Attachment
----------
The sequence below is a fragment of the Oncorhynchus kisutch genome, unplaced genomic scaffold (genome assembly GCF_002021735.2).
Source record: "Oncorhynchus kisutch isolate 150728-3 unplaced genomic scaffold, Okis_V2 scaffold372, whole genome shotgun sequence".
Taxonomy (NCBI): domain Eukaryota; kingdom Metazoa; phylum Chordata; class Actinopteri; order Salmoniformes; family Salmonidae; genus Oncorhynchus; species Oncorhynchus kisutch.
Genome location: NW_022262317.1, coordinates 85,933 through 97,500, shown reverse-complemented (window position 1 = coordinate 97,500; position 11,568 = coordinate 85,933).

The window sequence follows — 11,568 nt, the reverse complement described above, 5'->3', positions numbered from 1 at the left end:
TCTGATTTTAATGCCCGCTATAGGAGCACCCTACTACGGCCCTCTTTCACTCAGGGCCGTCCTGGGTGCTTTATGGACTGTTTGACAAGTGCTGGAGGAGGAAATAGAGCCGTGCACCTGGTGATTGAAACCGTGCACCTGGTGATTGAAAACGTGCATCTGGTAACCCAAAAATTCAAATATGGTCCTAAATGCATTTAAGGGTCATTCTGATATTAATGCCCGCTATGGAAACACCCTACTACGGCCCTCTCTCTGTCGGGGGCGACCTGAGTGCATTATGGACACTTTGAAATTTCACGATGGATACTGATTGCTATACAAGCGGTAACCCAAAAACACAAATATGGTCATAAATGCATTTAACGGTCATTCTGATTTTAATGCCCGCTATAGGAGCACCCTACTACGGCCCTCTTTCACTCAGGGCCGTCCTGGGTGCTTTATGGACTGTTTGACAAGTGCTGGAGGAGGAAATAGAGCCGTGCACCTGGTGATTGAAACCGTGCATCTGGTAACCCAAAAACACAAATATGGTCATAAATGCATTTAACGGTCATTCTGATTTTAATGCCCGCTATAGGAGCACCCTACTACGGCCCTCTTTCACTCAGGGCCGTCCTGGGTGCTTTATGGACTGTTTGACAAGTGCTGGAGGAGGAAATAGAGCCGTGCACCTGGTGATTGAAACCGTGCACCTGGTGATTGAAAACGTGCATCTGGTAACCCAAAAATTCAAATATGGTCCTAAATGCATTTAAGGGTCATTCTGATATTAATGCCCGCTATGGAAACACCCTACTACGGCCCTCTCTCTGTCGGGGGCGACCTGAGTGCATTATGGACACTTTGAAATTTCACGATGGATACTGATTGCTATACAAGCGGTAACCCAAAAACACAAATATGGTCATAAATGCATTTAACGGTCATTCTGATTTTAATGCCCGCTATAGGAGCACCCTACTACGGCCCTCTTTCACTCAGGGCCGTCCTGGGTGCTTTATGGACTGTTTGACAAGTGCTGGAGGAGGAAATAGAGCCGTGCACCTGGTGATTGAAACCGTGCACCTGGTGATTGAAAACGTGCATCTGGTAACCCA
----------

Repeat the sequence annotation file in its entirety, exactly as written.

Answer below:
The sequence below is a fragment of the Oncorhynchus kisutch genome, unplaced genomic scaffold (genome assembly GCF_002021735.2).
Source record: "Oncorhynchus kisutch isolate 150728-3 unplaced genomic scaffold, Okis_V2 scaffold372, whole genome shotgun sequence".
Taxonomy (NCBI): domain Eukaryota; kingdom Metazoa; phylum Chordata; class Actinopteri; order Salmoniformes; family Salmonidae; genus Oncorhynchus; species Oncorhynchus kisutch.
Genome location: NW_022262317.1, coordinates 85,933 through 97,500, shown reverse-complemented (window position 1 = coordinate 97,500; position 11,568 = coordinate 85,933).

The window sequence follows — 11,568 nt, the reverse complement described above, 5'->3', positions numbered from 1 at the left end:
TCTGATTTTAATGCCCGCTATAGGAGCACCCTACTACGGCCCTCTTTCACTCAGGGCCGTCCTGGGTGCTTTATGGACTGTTTGACAAGTGCTGGAGGAGGAAATAGAGCCGTGCACCTGGTGATTGAAACCGTGCACCTGGTGATTGAAAACGTGCATCTGGTAACCCAAAAATTCAAATATGGTCCTAAATGCATTTAAGGGTCATTCTGATATTAATGCCCGCTATGGAAACACCCTACTACGGCCCTCTCTCTGTCGGGGGCGACCTGAGTGCATTATGGACACTTTGAAATTTCACGATGGATACTGATTGCTATACAAGCGGTAACCCAAAAACACAAATATGGTCATAAATGCATTTAACGGTCATTCTGATTTTAATGCCCGCTATAGGAGCACCCTACTACGGCCCTCTTTCACTCAGGGCCGTCCTGGGTGCTTTATGGACTGTTTGACAAGTGCTGGAGGAGGAAATAGAGCCGTGCACCTGGTGATTGAAACCGTGCATCTGGTAACCCAAAAACACAAATATGGTCATAAATGCATTTAACGGTCATTCTGATTTTAATGCCCGCTATAGGAGCACCCTACTACGGCCCTCTTTCACTCAGGGCCGTCCTGGGTGCTTTATGGACTGTTTGACAAGTGCTGGAGGAGGAAATAGAGCCGTGCACCTGGTGATTGAAACCGTGCACCTGGTGATTGAAAACGTGCATCTGGTAACCCAAAAATTCAAATATGGTCCTAAATGCATTTAAGGGTCATTCTGATATTAATGCCCGCTATGGAAACACCCTACTACGGCCCTCTCTCTGTCGGGGGCGACCTGAGTGCATTATGGACACTTTGAAATTTCACGATGGATACTGATTGCTATACAAGCGGTAACCCAAAAACACAAATATGGTCATAAATGCATTTAACGGTCATTCTGATTTTAATGCCCGCTATAGGAGCACCCTACTACGGCCCTCTTTCACTCAGGGCCGTCCTGGGTGCTTTATGGACTGTTTGACAAGTGCTGGAGGAGGAAATAGAGCCGTGCACCTGGTGATTGAAACCGTGCACCTGGTGATTGAAAACGTGCATCTGGTAACCCA